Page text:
Activist peers need to think again
Government ministers are talking tough over a Lords plot to defeat them, via a fatal motion to an SI, on cuts to tax credits.
There are threats that ministers are ready to restrict the Upper House’s powers to amend legislation. More excitable anonymous sources claim the government might even abolish the Lords if they continue to defy them and break conventions.
What short memories these Tories have.
Leaving aside the fact it was Tory rebels that blocked attempts to reform the Lords in the last parliament, Cameron is the first Conservative Prime Minister who does not have a massive majority of hereditary peers to do his bidding.
The unedifying spectacle of his party threatening dark retaliation won’t cut any ice with Labour peers who recall what life was like before their party partially reformed the Upper House.
PMs from Attlee to Wilson to Blair won majorities in the Commons and then had to navigate their legislative agenda through a House of Lords dominated by their enemies.
Prime Ministers from Chrchill to Heath to Thatcher weren’t interested in Lords reform. Only a political idiot would throw away such an advantage. That is the reason William Hague, now Lord Hague of Richmond, so opposed the modest reforms Blair proposed at the turn of the century.
Cameron has unexpectedly led his party to victory, and he is no doubt missing that certain something his Tory predecessors had – total domination of both chambers.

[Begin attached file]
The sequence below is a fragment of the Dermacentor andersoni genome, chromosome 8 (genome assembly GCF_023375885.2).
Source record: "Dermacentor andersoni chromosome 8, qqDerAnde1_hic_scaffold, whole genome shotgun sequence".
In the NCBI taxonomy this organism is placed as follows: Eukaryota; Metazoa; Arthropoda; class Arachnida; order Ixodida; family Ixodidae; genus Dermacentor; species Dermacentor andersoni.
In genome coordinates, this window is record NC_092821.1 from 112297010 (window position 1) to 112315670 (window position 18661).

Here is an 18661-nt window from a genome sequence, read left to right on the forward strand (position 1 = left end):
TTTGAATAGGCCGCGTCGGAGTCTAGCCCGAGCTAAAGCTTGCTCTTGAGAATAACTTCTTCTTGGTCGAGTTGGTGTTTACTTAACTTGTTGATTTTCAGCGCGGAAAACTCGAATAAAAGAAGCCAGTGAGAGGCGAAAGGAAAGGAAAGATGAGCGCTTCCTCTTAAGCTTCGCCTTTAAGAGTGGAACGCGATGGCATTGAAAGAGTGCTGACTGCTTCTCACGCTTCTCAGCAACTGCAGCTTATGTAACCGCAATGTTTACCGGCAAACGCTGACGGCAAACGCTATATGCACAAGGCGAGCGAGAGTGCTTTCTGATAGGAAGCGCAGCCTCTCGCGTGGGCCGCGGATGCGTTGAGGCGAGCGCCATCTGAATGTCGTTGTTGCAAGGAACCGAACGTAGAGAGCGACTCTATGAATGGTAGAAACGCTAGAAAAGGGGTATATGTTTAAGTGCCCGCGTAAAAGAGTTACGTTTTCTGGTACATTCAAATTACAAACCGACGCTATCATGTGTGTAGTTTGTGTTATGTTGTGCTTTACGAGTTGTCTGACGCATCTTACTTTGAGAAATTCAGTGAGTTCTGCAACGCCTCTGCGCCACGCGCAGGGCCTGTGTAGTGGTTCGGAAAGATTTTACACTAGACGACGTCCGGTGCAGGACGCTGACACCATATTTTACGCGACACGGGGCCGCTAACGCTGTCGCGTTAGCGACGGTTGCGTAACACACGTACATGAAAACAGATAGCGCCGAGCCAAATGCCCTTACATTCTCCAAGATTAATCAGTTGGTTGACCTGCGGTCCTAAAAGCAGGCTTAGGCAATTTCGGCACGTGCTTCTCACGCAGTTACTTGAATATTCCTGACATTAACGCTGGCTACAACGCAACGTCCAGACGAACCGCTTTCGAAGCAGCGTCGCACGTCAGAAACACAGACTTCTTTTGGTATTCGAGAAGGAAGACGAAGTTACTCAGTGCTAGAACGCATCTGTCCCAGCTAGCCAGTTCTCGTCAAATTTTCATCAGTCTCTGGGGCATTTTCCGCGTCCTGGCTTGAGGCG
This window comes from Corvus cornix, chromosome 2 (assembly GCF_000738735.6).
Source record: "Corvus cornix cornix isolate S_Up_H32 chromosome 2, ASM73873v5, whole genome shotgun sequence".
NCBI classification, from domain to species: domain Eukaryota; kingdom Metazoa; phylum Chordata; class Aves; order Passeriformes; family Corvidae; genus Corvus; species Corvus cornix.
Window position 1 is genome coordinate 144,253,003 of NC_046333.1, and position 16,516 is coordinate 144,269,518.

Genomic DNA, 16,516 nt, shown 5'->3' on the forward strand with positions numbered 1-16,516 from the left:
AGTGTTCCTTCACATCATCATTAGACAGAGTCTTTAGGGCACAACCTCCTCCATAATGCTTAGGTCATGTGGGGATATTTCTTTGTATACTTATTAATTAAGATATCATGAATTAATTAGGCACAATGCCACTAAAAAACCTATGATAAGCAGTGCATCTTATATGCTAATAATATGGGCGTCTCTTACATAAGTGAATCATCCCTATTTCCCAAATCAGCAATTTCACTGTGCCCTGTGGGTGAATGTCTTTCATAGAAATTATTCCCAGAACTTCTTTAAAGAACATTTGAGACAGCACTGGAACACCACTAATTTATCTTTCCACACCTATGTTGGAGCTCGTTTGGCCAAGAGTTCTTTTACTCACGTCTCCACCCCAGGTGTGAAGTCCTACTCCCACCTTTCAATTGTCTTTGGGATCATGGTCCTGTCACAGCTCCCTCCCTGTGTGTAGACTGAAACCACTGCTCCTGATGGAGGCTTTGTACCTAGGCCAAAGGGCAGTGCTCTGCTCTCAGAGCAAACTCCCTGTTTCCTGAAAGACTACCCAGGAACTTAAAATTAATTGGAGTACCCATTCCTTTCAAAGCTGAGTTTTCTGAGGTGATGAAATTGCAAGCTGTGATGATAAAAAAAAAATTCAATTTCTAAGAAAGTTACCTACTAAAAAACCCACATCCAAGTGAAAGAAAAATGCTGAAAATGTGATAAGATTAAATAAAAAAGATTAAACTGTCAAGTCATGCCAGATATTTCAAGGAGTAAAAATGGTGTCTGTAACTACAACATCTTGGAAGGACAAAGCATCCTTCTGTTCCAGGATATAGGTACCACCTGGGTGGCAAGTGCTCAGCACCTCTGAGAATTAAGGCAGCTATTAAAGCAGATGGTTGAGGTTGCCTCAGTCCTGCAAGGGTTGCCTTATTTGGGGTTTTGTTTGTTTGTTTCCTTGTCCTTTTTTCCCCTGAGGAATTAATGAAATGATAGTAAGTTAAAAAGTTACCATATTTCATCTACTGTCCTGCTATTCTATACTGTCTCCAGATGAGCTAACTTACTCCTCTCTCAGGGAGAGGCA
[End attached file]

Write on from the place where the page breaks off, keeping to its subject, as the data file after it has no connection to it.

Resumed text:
Toys are therefore being ejected from prams. However, in the case of tax credits the government has a point.
Peers are not supposed to vote down financial matters. That’s an important principle.
Activist Lib Dem and Labour peers, no doubt frustrated at their parties’ failure at the last election, think they should use their modest powers to “defeat” the government.
This is a mistake. While they may not like being members of an unelected House, they should not try to undermine the constitutional settlement developed more than 100 years ago. It is worth remembering that the 1911 settlement and the Salisbury convention both came about to allow Liberal and Labour governments to enact their manifesto commitments.
Now that a Conservative government is for the first time having to ask the House of Lords for similar respect for its democratic mandate, peers would be wise to show it.